In cliché speak, it’s the darkness before the dawn. It all becomes too much and the protagonist feels like giving up, but finds the strength to carry on. He realizes the only way to succeed is to face the problem head on and do what he’s been scared to do all along.
Act Three: The End
The ending is the last 25% of the novel. The protagonist decides to take the problem to the antagonist. He’ll use all the things he’s learned over the course of the novel to outwit and defeat that antagonist. They battle it out, and he’ll win (usually), then the plot wraps up and readers see the new world the protagonist lives in, and the new person he’s become after undergoing these experiences.
The final battle with the antagonist doesn’t have to be an actual battle, just two conflicted sides trying to win. The protagonist gathers himself and any allies and challenges the antagonist. There is often a journey involved, either metaphorical or literal, as a final test.
Act Three typically contains three key plot moments:
Act Three Plan
After digging deep down and finding the emotional strength to continue, the protagonist puts a new plan into action, using everything he’s learned over the course of the novel. He finally knows who he is and what’s he supposed to do, and he sets off to accomplish that.
The plan is usually ambitious, clever, and unexpected, even though it also feels inevitable. This is what the protagonist and the supporting characters were meant to do all along. The plan may or may not be revealed to readers at this point. Often the actual details are kept secret, even though the general idea is mentioned to help drive the plot forward. The plan doesn’t have to be something that will actually work if you want to surprise the protagonist in the climax and force him to think on the run. What’s important is that the protagonist thinks it’ll work. Once the climax starts, plans can fail and the protagonist can have to revise in a hurry to win.
The climax is the final showdown with the antagonist. The protagonist faces whomever or whatever has been making his life miserable for 400 pages, and because he’s learned XYZ over the course of the novel, he wins (or loses spectacularly if that’s the type of book you’re writing). This realization is also what was missing in his life all along. Whatever happens, the core conflict problem is resolved.
The climax often has one last increase in stakes, making this final battle matter on a bigger scale. Look at what the protagonist has at stake on a personal level. Look at how that ties into the story from a thematic aspect, so the ending has more poignancy. It’s not uncommon for this rise in stakes to happen after a twist or surprise.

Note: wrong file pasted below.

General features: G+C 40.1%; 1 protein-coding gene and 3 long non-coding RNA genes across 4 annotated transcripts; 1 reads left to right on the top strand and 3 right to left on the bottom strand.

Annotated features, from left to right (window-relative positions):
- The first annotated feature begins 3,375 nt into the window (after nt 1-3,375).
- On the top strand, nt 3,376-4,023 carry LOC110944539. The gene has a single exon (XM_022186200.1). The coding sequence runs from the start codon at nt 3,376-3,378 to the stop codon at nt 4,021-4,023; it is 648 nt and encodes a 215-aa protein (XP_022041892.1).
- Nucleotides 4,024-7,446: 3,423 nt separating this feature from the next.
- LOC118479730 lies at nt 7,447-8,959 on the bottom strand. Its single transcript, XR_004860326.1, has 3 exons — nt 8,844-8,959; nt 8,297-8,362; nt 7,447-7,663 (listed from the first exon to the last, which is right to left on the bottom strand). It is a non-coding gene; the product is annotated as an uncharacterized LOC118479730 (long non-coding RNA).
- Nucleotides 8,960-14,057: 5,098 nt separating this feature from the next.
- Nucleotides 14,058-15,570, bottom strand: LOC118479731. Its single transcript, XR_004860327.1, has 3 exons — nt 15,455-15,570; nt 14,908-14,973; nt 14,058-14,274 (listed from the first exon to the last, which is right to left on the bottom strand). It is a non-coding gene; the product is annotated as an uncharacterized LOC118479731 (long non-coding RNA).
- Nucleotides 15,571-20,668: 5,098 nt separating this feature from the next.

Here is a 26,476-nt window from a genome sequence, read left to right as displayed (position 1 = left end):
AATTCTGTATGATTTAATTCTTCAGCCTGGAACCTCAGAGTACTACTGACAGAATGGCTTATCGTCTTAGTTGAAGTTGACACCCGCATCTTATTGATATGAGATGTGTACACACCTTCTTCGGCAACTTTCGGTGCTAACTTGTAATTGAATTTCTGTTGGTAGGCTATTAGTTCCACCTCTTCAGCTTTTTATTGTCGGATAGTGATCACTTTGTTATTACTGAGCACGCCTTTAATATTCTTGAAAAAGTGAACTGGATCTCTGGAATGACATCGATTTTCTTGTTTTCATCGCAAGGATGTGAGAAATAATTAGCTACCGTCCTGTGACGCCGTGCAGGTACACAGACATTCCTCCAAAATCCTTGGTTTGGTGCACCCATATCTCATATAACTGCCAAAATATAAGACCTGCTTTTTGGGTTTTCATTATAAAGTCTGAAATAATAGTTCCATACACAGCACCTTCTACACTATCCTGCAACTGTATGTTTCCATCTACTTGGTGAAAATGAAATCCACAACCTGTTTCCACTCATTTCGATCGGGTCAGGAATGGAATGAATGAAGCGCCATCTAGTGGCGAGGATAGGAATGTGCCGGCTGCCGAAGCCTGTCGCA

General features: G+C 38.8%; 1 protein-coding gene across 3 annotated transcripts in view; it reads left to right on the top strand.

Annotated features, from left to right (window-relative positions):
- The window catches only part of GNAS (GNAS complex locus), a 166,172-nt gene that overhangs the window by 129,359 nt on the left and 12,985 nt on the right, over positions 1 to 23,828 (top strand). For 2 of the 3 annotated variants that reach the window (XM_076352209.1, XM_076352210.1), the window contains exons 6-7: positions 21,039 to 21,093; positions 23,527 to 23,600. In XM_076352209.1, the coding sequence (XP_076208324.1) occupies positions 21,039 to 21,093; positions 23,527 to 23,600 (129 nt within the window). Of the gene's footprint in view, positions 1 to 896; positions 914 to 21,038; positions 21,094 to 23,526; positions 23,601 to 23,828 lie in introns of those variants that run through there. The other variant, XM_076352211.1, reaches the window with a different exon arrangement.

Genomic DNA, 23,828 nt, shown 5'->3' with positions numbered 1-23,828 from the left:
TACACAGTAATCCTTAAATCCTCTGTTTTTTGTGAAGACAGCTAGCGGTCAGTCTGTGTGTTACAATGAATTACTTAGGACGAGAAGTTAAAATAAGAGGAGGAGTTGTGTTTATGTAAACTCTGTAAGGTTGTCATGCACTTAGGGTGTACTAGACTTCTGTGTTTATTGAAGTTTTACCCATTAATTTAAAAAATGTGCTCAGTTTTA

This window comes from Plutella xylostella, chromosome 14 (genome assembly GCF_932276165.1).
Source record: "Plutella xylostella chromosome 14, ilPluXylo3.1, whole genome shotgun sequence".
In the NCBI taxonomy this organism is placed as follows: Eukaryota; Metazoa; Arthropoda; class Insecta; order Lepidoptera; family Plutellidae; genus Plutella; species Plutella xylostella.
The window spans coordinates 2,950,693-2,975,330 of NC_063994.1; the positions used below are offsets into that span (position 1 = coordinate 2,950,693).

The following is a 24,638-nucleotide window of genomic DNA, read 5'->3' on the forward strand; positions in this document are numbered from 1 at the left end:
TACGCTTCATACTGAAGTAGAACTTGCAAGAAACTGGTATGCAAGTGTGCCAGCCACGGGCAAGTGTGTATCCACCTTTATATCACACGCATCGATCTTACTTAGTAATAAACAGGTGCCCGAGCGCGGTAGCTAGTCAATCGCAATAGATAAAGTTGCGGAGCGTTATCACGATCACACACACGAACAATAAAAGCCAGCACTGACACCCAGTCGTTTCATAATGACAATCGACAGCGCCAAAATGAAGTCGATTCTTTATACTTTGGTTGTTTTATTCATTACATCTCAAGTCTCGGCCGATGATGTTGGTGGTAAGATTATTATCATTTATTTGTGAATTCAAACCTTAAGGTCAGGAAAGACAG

(More on what makes a good endings here)
The wrap up is the happily ever after, or the burning apocalypse if that's how you prefer it. What the protagonist is going to do now that he’s resolved his problem. In essence, the final scene says, “yes, there was a point to this novel and here it is.” It gives readers a sense of closure and reassurance that the novel was worth their time.
What makes any plotting structure so valuable as a tool is that these elements can be anything you want them to be. The structure is just a frame to hang the story on, and knowing solid, proven turning points can help you decide what events need to happen to get the most out of your own plot.
They also help you find holes in your plot and places where the stakes might need to be raised. If you notice the protagonist never fails, that's a red flag that you might not have enough at stake or enough conflict driving the plot. Or you might not have a solid character arc that allows your protagonist to grow. It's a map, a guide, but the scenes and problems encountered are all up to you.
Any other questions on how to use this to plot?
Looking for tips on revising your novel? Check out my book Revising Your Novel: First Draft to Finished Draft, a series of self-guided workshops that help you revise your manuscript into a finished novel. Still working on your idea? Then try my just-released Planning Your Novel Workbook.
A long-time fantasy reader, Janice Hardy always wondered about the darker side of healing. For her fantasy trilogy The Healing Wars, she tapped into her own dark side to create a world where healing was dangerous, and those with the best intentions often made the worst choices. Her novels include The Shifter, Blue Fire, and Darkfall from Balzer+Bray/Harper Collins. The Shifter, was chosen for the 2014 list of "Ten Books All Young Georgians Should Read" from the Georgia Center for the Book. It was also shortlisted for the Waterstones Children's Book Prize, and The Truman Award in 2011.
Janice is also the founder of Fiction University, a site dedicated to helping writers improve their craft. Her popular Foundations of Fiction series includes Planning Your Novel: Ideas and Structure, a self-guided workshop for planning or revising a novel, the companion Planning Your Novel Workbook, Revising Your Novel: First Draft to Finished Draft, and the upcoming Understanding Show Don't Tell (And Really Getting It).